OKLAHOMA CITY - From office to office, Sherri Brown took a message to the state capitol about Senate Bill 560.
“We have some real concerns about the money it will take away from our public schools,” she said.
If passed, it would allow public money to follow students to private schools.
Brown says the state should focus on funding programs already in place.
“We need the funding to go to all public schools who fund free public options. We have lots of choices for parents within the public system, charters, virtual charters, and magnet schools. Parents can transfer to different districts. There are a lot of options,” said Brown.
SB560 would be limited to counties with 150,000 residents or more, which would make it apply only to Oklahoma, Tulsa and Cleveland counties.
Rob Standridge authored the bill and says it’s about opportunity and school choice for inner-city students.
“We need to fund public education better. We need to find a way to pay teachers more. But at the same time, we don’t need to wait till all those things are done to make sure we are taking care of kids the best we can,” said Standridge.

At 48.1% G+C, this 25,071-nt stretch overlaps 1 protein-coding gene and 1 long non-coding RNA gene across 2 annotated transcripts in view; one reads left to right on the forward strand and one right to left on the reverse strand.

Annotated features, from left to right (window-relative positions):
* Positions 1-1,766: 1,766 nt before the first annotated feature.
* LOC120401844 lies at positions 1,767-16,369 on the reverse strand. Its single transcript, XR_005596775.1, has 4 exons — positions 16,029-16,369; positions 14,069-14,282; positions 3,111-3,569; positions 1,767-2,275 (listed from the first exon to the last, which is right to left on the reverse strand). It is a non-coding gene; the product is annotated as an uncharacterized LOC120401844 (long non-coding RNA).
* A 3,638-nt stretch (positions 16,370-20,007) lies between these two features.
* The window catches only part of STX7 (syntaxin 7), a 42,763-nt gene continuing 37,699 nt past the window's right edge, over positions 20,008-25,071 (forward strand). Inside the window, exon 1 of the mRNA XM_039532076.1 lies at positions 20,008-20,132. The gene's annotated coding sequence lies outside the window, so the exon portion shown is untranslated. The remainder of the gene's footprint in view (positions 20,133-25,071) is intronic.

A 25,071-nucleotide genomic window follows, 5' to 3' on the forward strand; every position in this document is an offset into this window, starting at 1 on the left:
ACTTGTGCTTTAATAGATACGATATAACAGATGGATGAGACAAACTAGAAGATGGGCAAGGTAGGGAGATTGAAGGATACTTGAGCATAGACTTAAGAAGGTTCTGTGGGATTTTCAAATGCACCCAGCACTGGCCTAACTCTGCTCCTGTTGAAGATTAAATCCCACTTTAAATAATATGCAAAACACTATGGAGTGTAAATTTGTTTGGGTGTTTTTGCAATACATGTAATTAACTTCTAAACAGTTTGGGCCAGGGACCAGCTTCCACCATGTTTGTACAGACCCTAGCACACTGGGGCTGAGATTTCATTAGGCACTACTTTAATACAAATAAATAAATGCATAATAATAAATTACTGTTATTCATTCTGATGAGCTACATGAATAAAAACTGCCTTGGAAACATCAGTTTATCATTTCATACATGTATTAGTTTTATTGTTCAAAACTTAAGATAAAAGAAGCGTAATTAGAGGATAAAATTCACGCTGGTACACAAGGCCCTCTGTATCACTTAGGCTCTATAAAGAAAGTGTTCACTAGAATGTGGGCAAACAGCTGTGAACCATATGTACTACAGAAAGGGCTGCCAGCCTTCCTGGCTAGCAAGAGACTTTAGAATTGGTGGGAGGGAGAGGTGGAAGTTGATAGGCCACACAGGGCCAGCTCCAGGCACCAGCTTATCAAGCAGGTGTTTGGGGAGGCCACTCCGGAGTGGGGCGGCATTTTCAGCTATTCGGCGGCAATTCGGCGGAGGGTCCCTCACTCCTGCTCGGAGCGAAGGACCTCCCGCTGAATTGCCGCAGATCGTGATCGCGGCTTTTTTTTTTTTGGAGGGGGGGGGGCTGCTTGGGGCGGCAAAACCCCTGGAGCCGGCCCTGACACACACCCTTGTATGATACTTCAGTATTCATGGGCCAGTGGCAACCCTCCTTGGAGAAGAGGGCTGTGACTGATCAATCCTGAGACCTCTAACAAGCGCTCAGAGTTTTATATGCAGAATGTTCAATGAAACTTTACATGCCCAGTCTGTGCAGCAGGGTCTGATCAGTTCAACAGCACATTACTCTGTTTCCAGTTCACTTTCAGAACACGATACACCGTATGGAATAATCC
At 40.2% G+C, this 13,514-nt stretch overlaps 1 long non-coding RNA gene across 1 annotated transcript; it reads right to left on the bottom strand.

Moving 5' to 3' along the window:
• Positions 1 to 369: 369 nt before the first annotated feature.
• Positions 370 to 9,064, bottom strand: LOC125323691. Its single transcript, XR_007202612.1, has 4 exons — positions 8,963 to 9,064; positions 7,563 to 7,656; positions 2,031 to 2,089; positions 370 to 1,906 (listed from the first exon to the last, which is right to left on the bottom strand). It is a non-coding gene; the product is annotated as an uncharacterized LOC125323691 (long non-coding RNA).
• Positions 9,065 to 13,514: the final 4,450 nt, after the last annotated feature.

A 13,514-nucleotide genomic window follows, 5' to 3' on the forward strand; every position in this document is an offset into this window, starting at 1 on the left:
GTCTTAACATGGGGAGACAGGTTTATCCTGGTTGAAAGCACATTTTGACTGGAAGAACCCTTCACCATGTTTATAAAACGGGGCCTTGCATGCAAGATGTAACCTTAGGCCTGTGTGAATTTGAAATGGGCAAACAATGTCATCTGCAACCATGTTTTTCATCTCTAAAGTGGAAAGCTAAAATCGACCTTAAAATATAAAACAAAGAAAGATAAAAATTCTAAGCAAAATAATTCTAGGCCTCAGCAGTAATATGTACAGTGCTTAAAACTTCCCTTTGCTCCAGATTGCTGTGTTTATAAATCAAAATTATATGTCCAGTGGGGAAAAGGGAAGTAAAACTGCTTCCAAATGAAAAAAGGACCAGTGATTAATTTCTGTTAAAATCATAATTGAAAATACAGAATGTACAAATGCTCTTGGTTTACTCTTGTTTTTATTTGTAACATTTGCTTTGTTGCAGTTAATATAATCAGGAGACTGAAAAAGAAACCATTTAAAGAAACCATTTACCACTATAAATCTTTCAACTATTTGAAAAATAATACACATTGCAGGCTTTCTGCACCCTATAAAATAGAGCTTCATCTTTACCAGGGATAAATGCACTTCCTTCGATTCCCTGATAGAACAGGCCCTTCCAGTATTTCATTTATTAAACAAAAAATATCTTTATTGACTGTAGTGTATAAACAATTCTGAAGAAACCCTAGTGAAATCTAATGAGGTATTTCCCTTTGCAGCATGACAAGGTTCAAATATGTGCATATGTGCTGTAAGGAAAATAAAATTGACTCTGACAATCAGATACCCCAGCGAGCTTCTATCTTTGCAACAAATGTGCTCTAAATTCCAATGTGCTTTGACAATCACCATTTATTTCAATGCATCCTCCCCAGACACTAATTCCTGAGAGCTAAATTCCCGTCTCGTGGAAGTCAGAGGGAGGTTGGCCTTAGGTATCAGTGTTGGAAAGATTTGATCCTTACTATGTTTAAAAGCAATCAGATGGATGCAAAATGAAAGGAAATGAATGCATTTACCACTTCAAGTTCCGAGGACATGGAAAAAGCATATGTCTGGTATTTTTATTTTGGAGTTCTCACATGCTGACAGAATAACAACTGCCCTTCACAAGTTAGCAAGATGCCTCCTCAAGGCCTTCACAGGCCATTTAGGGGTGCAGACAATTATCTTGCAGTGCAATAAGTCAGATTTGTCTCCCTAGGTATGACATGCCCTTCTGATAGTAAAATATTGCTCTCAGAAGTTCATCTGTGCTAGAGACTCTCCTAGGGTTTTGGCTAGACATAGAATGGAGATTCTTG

But Brown says private schools are the real winners and options would still be limited for lower income families.
“Our highest poverty parents cannot afford the difference between the voucher and private school tuition, fees and other activities. So, it doesn’t empower those parents or the parents who can’t provide the transportation for those children,” said Brown.
Through the bill, each student would be eligible to receive $2,700 dollars toward a private school.
Private school tuition runs between $4,000 to $10,000, or maybe more.
So, in order for students to attend, there’s another step involved.
“It’s going to have to be a school that is willing to partner with private sector to get funding like Positive Tomorrows is willing to get private money to match the $2,700,” said Standridge.
The vouchers would only be available for low income or homeless students.
Brown feels the bill would open the door to something bigger and likely end up expanding requirements.
“Most states that have gone down this slippery slope have wound up really funding a dual parallel system of education, one private and one public. Truly the ones that are taking advantage of this in other states have been middle or higher income people a subsidy for those who would have already been providing a private education for their children,” said Brown.
“But there are still a lot of kids that are falling through the cracks and they aren’t being helped. Tens of thousands of kids that might have gone to higher education if not for the schools that they are in,” said Standridge.